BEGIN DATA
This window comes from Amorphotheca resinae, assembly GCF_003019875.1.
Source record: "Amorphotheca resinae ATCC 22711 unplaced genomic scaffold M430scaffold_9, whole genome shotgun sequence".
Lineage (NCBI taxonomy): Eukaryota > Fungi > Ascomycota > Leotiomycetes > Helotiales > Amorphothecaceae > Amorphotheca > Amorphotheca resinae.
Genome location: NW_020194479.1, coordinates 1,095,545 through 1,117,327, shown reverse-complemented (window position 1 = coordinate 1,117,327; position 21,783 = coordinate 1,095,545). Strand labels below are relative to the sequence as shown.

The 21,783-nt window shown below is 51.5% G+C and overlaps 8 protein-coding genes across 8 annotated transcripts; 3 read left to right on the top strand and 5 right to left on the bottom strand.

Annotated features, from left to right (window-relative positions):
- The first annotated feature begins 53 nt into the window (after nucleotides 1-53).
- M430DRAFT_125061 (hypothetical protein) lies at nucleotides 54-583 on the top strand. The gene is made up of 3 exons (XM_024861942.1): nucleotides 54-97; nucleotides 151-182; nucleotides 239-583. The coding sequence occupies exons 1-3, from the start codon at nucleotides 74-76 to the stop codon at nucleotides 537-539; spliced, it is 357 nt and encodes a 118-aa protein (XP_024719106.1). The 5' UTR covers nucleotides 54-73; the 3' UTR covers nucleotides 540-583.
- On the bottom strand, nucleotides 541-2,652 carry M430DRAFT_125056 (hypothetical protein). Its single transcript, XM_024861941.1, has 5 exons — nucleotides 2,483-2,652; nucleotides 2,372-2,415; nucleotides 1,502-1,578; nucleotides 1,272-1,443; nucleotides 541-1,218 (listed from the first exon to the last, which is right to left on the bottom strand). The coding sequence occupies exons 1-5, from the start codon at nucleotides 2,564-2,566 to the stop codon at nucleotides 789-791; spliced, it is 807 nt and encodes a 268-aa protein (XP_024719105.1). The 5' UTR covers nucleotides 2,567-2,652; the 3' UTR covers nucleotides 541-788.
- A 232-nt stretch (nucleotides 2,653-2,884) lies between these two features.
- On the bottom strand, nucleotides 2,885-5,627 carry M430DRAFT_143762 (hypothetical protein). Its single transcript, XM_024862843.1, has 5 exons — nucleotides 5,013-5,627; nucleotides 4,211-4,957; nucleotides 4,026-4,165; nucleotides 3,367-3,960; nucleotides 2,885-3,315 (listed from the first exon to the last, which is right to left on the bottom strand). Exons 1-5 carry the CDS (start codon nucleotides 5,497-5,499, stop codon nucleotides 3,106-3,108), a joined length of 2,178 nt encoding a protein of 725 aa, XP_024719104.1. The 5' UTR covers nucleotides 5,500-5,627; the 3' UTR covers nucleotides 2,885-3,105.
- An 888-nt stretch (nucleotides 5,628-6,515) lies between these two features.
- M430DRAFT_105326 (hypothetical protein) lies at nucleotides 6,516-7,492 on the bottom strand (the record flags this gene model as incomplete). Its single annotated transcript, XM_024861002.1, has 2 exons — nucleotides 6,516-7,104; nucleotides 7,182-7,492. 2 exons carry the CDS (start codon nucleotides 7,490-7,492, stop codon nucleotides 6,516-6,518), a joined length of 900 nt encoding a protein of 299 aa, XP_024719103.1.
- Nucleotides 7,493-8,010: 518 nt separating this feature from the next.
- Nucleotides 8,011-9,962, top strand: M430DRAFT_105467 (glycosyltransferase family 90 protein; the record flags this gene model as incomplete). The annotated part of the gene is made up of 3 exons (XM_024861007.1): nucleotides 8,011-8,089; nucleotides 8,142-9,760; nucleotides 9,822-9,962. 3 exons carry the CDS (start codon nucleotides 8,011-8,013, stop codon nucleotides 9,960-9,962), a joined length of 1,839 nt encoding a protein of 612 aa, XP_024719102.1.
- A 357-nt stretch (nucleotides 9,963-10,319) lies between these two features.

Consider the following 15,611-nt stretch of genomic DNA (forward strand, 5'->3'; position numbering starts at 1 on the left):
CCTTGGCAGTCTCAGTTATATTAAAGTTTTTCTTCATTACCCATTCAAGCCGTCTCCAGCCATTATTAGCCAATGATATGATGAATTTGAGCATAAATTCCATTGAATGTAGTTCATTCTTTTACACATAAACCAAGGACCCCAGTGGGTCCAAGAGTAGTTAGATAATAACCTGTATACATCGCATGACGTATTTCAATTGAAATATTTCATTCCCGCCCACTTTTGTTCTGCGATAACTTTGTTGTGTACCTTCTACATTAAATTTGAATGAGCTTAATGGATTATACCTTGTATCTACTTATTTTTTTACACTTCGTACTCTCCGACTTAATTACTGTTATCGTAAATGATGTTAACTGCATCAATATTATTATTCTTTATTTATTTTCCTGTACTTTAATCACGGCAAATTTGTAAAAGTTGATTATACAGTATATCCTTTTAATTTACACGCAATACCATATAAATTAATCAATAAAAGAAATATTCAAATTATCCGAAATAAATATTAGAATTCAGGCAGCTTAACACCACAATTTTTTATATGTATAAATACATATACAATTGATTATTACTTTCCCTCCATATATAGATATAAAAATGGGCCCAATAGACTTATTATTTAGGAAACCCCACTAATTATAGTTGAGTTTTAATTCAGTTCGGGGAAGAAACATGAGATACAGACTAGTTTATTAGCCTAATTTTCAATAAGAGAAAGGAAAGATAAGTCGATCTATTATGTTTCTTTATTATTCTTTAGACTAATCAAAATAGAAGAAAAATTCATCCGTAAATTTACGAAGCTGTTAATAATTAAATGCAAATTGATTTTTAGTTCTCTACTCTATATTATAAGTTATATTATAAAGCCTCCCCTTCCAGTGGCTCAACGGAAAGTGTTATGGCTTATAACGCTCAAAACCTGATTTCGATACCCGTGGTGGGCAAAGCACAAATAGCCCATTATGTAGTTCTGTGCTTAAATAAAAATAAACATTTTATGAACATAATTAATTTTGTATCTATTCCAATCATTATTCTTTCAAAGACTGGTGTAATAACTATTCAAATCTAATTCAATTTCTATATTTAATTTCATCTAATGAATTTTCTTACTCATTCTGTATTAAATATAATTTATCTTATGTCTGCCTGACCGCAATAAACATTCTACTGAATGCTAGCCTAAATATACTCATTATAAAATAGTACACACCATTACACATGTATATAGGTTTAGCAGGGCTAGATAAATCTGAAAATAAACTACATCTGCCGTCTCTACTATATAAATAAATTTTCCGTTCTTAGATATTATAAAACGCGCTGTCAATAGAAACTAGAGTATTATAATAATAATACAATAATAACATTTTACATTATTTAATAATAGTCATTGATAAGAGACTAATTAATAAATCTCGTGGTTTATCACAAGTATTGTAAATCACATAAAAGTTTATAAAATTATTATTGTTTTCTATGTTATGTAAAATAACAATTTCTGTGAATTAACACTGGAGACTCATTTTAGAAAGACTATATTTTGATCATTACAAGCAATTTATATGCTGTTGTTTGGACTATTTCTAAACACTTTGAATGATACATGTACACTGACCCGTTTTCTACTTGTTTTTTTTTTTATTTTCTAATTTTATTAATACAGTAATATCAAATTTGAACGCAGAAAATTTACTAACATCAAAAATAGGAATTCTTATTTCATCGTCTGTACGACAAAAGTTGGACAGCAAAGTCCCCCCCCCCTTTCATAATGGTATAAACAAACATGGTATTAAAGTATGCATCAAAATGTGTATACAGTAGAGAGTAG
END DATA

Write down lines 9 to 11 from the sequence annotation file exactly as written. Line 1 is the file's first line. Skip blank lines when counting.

- On the bottom strand, nucleotides 541-2,652 carry M430DRAFT_125056 (hypothetical protein). Its single transcript, XM_024861941.1, has 5 exons — nucleotides 2,483-2,652; nucleotides 2,372-2,415; nucleotides 1,502-1,578; nucleotides 1,272-1,443; nucleotides 541-1,218 (listed from the first exon to the last, which is right to left on the bottom strand). The coding sequence occupies exons 1-5, from the start codon at nucleotides 2,564-2,566 to the stop codon at nucleotides 789-791; spliced, it is 807 nt and encodes a 268-aa protein (XP_024719105.1). The 5' UTR covers nucleotides 2,567-2,652; the 3' UTR covers nucleotides 541-788.
- A 232-nt stretch (nucleotides 2,653-2,884) lies between these two features.
- On the bottom strand, nucleotides 2,885-5,627 carry M430DRAFT_143762 (hypothetical protein). Its single transcript, XM_024862843.1, has 5 exons — nucleotides 5,013-5,627; nucleotides 4,211-4,957; nucleotides 4,026-4,165; nucleotides 3,367-3,960; nucleotides 2,885-3,315 (listed from the first exon to the last, which is right to left on the bottom strand). Exons 1-5 carry the CDS (start codon nucleotides 5,497-5,499, stop codon nucleotides 3,106-3,108), a joined length of 2,178 nt encoding a protein of 725 aa, XP_024719104.1. The 5' UTR covers nucleotides 5,500-5,627; the 3' UTR covers nucleotides 2,885-3,105.